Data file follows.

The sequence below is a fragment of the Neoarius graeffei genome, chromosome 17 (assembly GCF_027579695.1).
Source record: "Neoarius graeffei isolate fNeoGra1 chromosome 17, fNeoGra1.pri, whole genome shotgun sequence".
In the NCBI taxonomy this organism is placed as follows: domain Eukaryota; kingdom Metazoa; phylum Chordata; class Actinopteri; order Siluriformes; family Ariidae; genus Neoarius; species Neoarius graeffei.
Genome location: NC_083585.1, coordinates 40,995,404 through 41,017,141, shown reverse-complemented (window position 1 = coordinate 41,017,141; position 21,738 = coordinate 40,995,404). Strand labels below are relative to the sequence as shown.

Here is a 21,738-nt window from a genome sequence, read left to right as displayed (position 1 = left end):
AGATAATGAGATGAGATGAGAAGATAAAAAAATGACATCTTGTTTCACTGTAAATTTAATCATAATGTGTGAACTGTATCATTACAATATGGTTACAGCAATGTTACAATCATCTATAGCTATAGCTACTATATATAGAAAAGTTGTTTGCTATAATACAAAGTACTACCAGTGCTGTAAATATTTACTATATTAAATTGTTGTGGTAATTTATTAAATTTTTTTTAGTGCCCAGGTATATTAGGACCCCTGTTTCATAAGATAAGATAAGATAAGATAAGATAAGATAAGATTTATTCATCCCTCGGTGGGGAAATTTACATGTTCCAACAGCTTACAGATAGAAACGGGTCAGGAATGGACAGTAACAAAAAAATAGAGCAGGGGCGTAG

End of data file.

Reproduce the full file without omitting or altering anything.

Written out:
The sequence below is a fragment of the Neoarius graeffei genome, chromosome 17 (assembly GCF_027579695.1).
Source record: "Neoarius graeffei isolate fNeoGra1 chromosome 17, fNeoGra1.pri, whole genome shotgun sequence".
In the NCBI taxonomy this organism is placed as follows: domain Eukaryota; kingdom Metazoa; phylum Chordata; class Actinopteri; order Siluriformes; family Ariidae; genus Neoarius; species Neoarius graeffei.
Genome location: NC_083585.1, coordinates 40,995,404 through 41,017,141, shown reverse-complemented (window position 1 = coordinate 41,017,141; position 21,738 = coordinate 40,995,404). Strand labels below are relative to the sequence as shown.

Here is a 21,738-nt window from a genome sequence, read left to right as displayed (position 1 = left end):
AGATAATGAGATGAGATGAGAAGATAAAAAAATGACATCTTGTTTCACTGTAAATTTAATCATAATGTGTGAACTGTATCATTACAATATGGTTACAGCAATGTTACAATCATCTATAGCTATAGCTACTATATATAGAAAAGTTGTTTGCTATAATACAAAGTACTACCAGTGCTGTAAATATTTACTATATTAAATTGTTGTGGTAATTTATTAAATTTTTTTTAGTGCCCAGGTATATTAGGACCCCTGTTTCATAAGATAAGATAAGATAAGATAAGATAAGATAAGATTTATTCATCCCTCGGTGGGGAAATTTACATGTTCCAACAGCTTACAGATAGAAACGGGTCAGGAATGGACAGTAACAAAAAAATAGAGCAGGGGCGTAG